Responsible residents are valuable assets to both of us. A satisfied resident can bring us referral business and will be more inclined to care for your property as if it was their own. As the owner of the property, it is best that you avoid direct communication with the resident and refer all inquiries to our office. We maintain a diplomatic relationship, between you and your Resident. We do understand that this is your home and asset and there are some Clients who prefer to be best friends with their residents. However, we don’t recommend this as when something happens that requires strict action – we find that Residents will mommy/daddy us. We tell them “NO – you can’t pay late this month because you overspent money last month.” They don’t like that answer and turn around and contact the Client. If the Client gives in to the Resident, it ruins our ability to enforce anything – defeating the purpose of why you hire a property manager in the first place.

Frequently, we get asked why Clients have to wait so long to get their rent proceeds when rent is due on the 1st of the month. We think that it is a good question! Yes, our lease agreement states that the rent is due on the 1st of the month. We give the resident a grace Therefore, the Resident s have to midnight on the 4th before they are considered to be late with their rent. The bank then has to post these deposits to our account, which again, if it falls on a weekend or a holiday, does not happen until the following Monday, or workday for the bank. Therefore, if the funds for us to send you your money are not credited or put into our account before we send out checks then some of the checks we send out could be returned for Nonsufficient funds, causing numerous other problems for all of us. You should receive your rent proceeds no later than the 10th to the 12th providing the property is occupied and the rent has been paid on time. Disbursements are made by ACH direct deposit into the Clients’ accounts.

All leases are in writing and normally cover a period of one year or may be longer depending on when the lease renews. We will do this whenever possible to avoid having a winter vacancy. Leases longer than two years are approved after discussion with the Client.

After a prospective resident has been shown a property and has expressed a desire to lease it – They must complete our rental application. The prospective Resident must also submit a non-refundable Application Fee. The application fee is retained by the company to handle the cost of processing the application. Upon approval of the application, HomeWorks will collect the Security Deposit for that property. No property is taken off the market until an application is fully approved and a security deposit is in hand to us via certified funds.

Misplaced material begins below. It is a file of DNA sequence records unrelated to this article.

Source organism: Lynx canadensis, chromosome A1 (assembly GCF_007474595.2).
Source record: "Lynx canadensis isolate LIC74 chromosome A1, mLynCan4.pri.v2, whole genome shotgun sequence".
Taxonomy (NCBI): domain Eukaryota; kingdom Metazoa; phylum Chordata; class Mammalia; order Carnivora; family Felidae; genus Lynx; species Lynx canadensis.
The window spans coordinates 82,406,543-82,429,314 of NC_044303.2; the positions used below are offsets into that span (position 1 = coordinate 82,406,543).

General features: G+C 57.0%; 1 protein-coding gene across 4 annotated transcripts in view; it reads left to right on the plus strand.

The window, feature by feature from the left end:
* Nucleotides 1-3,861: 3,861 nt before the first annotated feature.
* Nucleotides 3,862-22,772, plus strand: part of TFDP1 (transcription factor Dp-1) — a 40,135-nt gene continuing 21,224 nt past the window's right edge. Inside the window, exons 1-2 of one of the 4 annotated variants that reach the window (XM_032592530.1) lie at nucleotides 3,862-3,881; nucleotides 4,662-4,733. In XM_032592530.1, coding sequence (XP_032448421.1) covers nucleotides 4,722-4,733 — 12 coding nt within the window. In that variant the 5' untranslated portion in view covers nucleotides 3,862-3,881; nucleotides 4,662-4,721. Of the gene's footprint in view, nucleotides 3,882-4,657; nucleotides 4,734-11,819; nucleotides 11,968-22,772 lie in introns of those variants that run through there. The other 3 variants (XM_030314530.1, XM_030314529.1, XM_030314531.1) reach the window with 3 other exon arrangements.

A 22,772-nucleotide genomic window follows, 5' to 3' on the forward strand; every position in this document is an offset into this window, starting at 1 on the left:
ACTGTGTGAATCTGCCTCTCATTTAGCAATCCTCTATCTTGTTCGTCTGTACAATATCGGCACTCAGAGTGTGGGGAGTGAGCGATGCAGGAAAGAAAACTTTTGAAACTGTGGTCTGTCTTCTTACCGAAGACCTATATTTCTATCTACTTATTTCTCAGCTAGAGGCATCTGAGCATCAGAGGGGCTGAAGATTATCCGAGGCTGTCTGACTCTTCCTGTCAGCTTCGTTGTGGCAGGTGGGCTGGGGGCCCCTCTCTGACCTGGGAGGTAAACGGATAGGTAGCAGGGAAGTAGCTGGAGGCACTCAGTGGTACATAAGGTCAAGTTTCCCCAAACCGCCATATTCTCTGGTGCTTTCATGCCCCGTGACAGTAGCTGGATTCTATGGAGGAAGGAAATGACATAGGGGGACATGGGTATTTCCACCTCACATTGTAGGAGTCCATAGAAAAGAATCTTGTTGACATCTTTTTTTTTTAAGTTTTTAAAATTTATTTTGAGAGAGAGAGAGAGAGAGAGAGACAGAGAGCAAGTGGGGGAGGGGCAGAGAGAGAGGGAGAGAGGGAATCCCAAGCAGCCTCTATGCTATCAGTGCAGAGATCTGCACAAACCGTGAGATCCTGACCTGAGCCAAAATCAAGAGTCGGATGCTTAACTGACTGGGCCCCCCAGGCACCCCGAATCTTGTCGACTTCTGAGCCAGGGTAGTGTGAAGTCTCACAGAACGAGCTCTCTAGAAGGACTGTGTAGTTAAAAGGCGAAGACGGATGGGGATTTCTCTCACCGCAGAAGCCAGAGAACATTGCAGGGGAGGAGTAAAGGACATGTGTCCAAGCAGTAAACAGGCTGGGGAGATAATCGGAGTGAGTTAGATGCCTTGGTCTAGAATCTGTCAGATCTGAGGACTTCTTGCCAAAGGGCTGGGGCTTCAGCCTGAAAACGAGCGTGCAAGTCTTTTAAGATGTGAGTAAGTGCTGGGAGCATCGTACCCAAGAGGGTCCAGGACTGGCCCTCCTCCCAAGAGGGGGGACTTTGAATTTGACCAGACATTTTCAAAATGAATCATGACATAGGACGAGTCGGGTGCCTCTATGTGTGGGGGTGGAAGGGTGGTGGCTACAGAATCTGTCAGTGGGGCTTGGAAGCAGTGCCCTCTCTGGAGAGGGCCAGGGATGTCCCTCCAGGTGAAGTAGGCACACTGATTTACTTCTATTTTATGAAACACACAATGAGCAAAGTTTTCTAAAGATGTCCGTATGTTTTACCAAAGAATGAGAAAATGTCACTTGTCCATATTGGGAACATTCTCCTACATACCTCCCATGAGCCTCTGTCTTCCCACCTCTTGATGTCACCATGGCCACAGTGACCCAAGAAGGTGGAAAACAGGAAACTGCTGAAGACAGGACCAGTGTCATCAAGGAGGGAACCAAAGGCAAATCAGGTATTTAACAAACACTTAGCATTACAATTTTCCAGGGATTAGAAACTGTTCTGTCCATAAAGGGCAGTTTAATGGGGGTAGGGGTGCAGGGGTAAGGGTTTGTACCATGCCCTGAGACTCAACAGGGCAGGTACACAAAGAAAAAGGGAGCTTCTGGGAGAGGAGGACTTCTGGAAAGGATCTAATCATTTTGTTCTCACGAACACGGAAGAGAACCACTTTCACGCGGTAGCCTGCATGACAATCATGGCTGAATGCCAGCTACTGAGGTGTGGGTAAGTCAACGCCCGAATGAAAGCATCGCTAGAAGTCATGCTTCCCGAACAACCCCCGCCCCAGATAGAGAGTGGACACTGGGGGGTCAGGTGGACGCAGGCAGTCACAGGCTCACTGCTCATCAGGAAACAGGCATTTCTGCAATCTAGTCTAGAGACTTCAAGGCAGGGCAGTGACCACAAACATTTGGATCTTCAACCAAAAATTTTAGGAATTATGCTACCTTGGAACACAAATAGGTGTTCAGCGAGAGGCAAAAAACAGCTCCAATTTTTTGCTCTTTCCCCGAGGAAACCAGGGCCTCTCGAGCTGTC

We typically hold a $300 reserve for all properties that we manage to help cover any small repair items that come up.

Unlike other property management companies – HomeWorks CAN manage your home that has a swimming pool. We suggest building enough cash flow into the lease to provide a regular professional pool cleaning service to ensure the pool is being maintained correctly. This service will be contracted by the Client or property manager and access will be granted by the Residents.

We prefer that the Clients do not use a Home Warranty Company to make repairs at their rental property. It is possible for us to accommodate a home warranty – but read this first! There is a HUGE problem in the home warranty industry, and the public is becoming savvy to it. Try searching Google with the name of your favorite home warranty company and the word `complaints’ or `fraud’. You will be amazed. Find out how many people feel like they got burned, turned down wrongfully, or got seriously bad service. 

Almost Every time we call a home warranty company for a problem, they deny the service either on grounds of lack of maintenance or abnormal wear and tear and if they do accept it, they rarely send a vendor who shows up on time and acts in a professional manor.  How do you define abnormal wear and tear and lack of maintenance? When it comes to exclusions and small print, Warranty contracts say a claim can be denied for lack of maintenance, improper maintenance, improper installation, pre-existing problems, code violations and numerous other reasons. Warranties are typically purchased by home sellers or their real estate agents to avoid lawsuits if something breaks in the first year. Not to be confused with a builder’s warranty, a so-called home warranty — Actually a service contract — is typically purchased for existing homes, especially homes sold by real estate agents. These service contracts generally cost $400 to $600 for a year-long basic-coverage plan that includes items like ceiling fans, water heaters, and furnaces. 

The contracts come with loopholes. You need to carefully read your service agreement to determine what is and what isn’t covered. Coverage for plumbing, for example, typically ends at your home’s foundation, so leaks or breakages beyond that would be your responsibility. “Pre-existing” problems typically aren’t covered, nor are breakdowns that result from poor maintenance or improper installation. The contract also may require that a system be upgraded to current building code standards — at the home Client’s expense — before they agree to consider repairs. People who have had problems with the home warranty companies say that the more expensive the repair or replacement, the more likely home warranty companies are to invoke these exclusion clauses. You don’t have control over who does the work. The home warranty provider contracts with local service companies to perform the actual inspections and repairs. You don’t get to choose, and scheduling repairs can sometimes be a trial taking days for immediate service. The service technician may also try to sell you unneeded services.